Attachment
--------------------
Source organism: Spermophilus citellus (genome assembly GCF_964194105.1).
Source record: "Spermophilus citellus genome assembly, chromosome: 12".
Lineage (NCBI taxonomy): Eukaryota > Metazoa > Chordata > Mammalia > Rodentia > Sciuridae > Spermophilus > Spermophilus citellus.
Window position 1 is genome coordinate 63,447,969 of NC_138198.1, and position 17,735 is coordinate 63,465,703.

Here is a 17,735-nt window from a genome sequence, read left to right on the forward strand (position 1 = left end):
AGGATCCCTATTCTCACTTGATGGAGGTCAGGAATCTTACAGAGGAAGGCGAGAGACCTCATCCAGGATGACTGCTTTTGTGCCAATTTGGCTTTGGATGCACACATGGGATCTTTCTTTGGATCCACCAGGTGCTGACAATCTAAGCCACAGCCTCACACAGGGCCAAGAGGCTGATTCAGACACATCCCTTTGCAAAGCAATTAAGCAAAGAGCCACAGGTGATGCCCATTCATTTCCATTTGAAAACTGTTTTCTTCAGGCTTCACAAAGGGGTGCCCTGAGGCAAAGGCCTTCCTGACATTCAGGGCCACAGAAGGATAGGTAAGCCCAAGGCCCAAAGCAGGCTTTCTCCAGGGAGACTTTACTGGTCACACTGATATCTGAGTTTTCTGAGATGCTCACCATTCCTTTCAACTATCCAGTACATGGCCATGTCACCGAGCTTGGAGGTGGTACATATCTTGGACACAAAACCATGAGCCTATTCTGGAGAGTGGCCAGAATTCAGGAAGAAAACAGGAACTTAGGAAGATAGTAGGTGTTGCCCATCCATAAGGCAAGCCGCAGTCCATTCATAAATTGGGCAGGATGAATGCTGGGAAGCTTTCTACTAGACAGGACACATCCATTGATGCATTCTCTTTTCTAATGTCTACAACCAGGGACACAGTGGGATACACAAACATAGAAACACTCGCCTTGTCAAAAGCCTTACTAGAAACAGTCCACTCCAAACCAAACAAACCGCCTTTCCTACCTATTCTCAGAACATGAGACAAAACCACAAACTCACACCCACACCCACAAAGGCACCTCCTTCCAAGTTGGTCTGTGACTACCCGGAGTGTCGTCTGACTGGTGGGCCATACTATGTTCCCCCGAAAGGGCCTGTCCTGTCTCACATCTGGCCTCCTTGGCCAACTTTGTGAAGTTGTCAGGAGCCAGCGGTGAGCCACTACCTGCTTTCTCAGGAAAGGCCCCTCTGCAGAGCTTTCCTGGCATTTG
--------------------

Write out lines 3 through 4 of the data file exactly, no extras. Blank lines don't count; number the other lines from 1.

Lineage (NCBI taxonomy): Eukaryota > Metazoa > Chordata > Mammalia > Rodentia > Sciuridae > Spermophilus > Spermophilus citellus.
Window position 1 is genome coordinate 63,447,969 of NC_138198.1, and position 17,735 is coordinate 63,465,703.